The apartment stunk of microwaved meat and potatoes. My grandfather sat on his brown leather recliner, picking at the stuffing coming out of a hole in the leather. Jeopardy was on the television and grandpa would occasionally participate out loud: “What is the Manhattan Project?” “Who is Ted Koppel?”

He asks if I have been looking for other jobs, he asks if I am still a vegetarian, he asks if I am still seeing that guy.

“Which guy?”

“The one with the big nose.”

“Oh, no, we broke up a while ago.”

A picture of my grandmother is on the wall with a lock of her hair inside. He tells me it’d be good for me to eat some meat. The pinstriped floral wallpaper is yellowed with age and cigarette smoke, peeling and browned at the corners. He tells me that my mother was too soft on us.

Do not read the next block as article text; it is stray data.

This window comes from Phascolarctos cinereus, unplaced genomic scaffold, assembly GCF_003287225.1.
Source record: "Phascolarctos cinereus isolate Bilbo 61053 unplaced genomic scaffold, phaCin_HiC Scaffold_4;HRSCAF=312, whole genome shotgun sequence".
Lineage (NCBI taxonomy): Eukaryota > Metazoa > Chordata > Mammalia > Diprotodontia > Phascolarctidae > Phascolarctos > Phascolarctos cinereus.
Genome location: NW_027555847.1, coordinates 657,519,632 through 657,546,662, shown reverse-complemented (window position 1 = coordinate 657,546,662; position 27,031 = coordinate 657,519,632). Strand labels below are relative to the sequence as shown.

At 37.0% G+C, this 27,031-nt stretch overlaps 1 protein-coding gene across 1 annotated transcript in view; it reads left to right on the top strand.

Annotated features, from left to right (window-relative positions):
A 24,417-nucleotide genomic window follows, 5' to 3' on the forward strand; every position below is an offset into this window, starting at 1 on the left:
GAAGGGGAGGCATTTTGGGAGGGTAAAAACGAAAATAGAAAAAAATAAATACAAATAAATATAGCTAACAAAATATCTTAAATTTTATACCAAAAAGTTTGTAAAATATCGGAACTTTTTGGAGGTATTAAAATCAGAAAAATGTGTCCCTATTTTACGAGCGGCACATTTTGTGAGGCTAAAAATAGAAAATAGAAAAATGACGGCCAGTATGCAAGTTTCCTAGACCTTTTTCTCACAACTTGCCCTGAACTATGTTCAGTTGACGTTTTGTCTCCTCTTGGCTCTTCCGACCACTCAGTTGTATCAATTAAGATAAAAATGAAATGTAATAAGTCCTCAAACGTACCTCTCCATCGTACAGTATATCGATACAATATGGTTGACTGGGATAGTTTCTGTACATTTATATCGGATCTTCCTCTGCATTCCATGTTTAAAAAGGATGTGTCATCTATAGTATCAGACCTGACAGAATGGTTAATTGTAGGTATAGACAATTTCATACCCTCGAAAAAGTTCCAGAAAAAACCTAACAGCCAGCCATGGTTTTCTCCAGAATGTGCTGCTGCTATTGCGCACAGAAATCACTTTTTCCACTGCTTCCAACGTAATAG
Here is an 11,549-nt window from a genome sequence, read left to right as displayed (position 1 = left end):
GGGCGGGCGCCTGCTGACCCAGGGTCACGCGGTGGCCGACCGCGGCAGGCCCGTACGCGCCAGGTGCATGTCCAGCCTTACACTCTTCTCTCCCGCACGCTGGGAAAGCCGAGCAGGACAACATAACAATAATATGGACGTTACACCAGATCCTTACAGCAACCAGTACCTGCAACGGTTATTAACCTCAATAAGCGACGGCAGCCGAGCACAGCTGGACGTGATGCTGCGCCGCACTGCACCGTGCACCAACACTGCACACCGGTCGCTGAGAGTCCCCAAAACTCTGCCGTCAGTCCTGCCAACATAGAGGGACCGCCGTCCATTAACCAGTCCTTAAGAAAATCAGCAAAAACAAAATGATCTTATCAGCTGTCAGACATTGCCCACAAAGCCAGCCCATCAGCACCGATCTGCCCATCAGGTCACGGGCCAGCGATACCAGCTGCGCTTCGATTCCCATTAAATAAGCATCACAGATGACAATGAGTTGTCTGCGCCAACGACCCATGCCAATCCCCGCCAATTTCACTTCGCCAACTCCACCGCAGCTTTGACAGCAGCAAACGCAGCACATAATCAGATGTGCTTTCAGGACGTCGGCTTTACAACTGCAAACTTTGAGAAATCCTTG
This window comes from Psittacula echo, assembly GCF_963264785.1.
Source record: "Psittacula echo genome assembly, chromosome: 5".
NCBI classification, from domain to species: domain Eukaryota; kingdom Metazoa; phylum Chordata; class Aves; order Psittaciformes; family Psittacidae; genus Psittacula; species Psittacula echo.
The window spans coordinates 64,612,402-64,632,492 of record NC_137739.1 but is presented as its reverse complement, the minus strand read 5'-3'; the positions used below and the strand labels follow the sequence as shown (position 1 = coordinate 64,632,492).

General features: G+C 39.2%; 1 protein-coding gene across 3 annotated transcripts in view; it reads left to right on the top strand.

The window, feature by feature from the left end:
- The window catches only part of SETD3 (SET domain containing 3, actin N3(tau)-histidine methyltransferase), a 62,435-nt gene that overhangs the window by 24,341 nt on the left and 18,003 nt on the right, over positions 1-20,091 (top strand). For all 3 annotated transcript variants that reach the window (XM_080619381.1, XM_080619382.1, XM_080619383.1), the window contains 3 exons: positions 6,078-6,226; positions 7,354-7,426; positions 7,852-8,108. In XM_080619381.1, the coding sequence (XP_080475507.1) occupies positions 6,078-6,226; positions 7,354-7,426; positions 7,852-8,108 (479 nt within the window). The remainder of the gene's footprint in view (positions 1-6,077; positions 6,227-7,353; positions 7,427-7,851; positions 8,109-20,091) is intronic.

“You have no work ethic” he coughs, “and that’s why you’re still at that restaurant. You’re plenty smart enough to be doing something different.”

He tells me not to do what he did, that he could’ve been more than a bartender. He tells me that everyone became sex-obsessed and useless after the Reagan era. He says that I need to find God and to cut my unruly hair.

He falls asleep with his hands folded over his belly. Alex Trebek is still on the television and the food smell sits stale in the living room. I recognize his sleeping position is a vulnerable one. There are bags under his eyes and purple veins in his wrinkled, freckled arms. I can picture what he looked like as a child. I can see a softness in him that I never had before, a reason to fear God.